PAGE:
Saturday, May 9, 2009

Kalhan on Emergency Powers in Postcolonial Pakistan and India

Constitution and 'Extraconstitution': Emergency Powers in Postcolonial Pakistan and India is a new essay by Anil Kalhan, Drexel University Earle Mack School of Law. It is forthcoming in EMERGENCY POWERS IN ASIA, Victor V. Ramraj & Arun K. Thiruvengadam eds. (Cambridge University Press, 2009). Here's the abstract:
This essay explores the experiences with emergency and emergency-like powers in postcolonial Pakistan and India to illustrate the ways in which constitutional and extraconstitutional states of exception can converge in their application. The experiences in Pakistan with what I term its "extraconstitution" - illustrated most recently by the state of "emergency" declared by Pervez Musharraf in 2007 - demonstrate, perhaps unsurprisingly, that extraconstitutional assertions of emergency powers can provide a ready template for authoritarian rulers to usurp power, violate fundamental rights, and transform the constitutional landscape in the guise of addressing a crisis. At the same time, the authoritarianism in such moments is not entirely "lawless," and the experiences of both Pakistan and India suggest that the assertion of constitutionally-authorized emergency powers - as perhaps most notably exercised by Indira Gandhi in India from 1975-77 - can be as difficult to constrain as extraconstitutional regimes of the sort seen in Pakistan, and can lead to excesses and lasting transformations that are at least as severe.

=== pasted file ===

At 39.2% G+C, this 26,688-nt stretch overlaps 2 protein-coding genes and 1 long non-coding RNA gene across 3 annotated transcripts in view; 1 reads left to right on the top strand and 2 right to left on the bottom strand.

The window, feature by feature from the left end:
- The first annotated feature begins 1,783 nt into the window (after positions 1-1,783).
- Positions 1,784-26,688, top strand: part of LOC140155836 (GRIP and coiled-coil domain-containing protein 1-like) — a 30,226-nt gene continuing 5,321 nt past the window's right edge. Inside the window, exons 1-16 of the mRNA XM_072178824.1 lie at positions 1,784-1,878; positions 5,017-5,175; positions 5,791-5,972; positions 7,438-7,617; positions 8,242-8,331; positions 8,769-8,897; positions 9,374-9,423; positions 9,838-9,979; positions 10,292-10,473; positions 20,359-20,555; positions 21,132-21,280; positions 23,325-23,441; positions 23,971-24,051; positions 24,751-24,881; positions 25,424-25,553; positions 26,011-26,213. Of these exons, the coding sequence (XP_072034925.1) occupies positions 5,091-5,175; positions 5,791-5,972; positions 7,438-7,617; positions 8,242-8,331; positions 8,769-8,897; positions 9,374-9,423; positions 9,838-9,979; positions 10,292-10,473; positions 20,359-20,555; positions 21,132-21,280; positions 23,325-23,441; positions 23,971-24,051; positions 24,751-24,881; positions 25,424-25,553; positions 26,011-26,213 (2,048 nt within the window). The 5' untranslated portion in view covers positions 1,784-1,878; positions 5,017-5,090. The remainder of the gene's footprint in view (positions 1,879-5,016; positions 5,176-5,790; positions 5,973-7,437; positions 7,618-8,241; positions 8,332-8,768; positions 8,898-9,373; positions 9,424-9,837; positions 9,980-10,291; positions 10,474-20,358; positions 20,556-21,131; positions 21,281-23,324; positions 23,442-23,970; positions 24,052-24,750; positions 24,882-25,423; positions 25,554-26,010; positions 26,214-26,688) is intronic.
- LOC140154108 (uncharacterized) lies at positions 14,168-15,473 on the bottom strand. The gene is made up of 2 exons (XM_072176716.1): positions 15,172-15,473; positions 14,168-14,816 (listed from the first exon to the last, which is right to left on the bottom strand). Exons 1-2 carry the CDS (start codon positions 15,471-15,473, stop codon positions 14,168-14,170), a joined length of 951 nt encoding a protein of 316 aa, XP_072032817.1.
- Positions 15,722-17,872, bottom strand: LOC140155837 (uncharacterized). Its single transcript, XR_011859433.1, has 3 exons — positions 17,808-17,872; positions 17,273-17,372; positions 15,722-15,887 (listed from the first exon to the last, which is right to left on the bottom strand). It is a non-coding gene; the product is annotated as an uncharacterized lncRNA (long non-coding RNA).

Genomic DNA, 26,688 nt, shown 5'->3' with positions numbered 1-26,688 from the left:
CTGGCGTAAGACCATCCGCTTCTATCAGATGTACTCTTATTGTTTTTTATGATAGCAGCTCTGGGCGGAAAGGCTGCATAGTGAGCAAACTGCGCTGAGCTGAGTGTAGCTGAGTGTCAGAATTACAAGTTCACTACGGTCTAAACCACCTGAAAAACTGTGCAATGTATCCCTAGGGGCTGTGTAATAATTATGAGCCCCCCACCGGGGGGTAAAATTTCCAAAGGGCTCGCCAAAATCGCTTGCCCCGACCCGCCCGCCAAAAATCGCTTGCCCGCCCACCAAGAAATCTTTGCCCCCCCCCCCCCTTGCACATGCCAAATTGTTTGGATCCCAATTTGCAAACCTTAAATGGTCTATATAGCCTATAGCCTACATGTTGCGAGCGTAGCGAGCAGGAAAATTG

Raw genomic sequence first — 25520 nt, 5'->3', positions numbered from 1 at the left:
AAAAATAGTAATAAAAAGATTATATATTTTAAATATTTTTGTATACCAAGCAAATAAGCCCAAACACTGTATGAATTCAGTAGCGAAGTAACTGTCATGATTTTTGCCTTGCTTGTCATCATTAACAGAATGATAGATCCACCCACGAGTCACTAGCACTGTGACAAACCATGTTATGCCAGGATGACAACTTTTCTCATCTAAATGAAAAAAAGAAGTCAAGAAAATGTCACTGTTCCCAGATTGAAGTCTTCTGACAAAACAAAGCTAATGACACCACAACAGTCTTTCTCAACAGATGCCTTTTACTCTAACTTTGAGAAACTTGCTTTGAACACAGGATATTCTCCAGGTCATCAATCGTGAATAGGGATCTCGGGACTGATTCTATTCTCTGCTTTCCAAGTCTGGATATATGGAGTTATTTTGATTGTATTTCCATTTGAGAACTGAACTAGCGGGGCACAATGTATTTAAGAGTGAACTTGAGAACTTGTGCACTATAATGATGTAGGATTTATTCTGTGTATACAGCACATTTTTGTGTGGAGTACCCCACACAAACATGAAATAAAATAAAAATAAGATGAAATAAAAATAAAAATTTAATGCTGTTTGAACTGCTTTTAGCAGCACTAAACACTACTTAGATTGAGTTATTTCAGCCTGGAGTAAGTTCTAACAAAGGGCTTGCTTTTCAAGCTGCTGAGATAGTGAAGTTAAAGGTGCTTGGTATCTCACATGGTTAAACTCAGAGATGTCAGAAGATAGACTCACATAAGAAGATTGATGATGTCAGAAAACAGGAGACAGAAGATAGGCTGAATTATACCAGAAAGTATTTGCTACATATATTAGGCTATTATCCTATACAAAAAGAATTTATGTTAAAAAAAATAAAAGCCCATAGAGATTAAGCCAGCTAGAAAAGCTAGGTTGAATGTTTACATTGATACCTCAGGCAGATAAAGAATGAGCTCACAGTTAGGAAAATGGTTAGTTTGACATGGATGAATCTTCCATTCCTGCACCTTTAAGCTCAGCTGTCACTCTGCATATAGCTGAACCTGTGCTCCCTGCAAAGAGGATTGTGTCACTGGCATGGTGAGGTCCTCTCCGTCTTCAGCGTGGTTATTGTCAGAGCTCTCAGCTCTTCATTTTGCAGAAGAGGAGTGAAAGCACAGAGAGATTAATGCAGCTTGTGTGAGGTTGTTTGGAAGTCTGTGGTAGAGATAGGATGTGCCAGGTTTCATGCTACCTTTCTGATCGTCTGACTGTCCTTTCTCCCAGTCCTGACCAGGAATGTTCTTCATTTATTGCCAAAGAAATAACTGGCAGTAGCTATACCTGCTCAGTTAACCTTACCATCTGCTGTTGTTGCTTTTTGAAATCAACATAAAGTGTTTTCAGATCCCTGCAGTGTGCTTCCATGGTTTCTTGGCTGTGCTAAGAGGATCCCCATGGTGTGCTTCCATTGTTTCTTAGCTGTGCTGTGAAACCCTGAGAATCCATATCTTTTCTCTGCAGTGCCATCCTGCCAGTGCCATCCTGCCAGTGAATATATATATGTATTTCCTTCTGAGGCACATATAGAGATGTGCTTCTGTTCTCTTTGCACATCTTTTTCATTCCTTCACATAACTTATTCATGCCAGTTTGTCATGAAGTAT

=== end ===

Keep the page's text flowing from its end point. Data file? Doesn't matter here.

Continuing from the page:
While constitutionality is not necessarily irrelevant in constraining or legitimising emergency powers regardless of context, in postcolonial South Asia the significance of constitutionality has had limits. Owing in part to the persistence in both countries of the shared discourse of emergency powers inherited from the British colonial state, the antidemocratic tendencies inherent in the use of emergency powers have continued to manifest themselves in the laws and institutions of both India and Pakistan, albeit in evidently and importantly different ways in each country. Whether those tendencies have operated through constitutional or extraconstitutional means, the basic results have in some respects been strikingly similar.

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